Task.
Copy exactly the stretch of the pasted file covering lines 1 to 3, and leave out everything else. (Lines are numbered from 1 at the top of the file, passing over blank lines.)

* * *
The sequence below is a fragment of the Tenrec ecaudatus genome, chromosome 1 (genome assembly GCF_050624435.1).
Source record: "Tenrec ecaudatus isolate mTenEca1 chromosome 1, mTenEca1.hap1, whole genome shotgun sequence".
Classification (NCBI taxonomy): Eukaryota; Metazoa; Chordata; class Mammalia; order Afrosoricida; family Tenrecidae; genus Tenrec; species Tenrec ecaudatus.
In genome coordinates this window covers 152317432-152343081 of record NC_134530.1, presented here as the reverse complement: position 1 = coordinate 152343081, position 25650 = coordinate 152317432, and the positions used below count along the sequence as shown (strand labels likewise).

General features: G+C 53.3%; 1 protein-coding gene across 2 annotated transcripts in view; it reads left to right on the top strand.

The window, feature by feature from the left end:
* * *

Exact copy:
The sequence below is a fragment of the Tenrec ecaudatus genome, chromosome 1 (genome assembly GCF_050624435.1).
Source record: "Tenrec ecaudatus isolate mTenEca1 chromosome 1, mTenEca1.hap1, whole genome shotgun sequence".
Classification (NCBI taxonomy): Eukaryota; Metazoa; Chordata; class Mammalia; order Afrosoricida; family Tenrecidae; genus Tenrec; species Tenrec ecaudatus.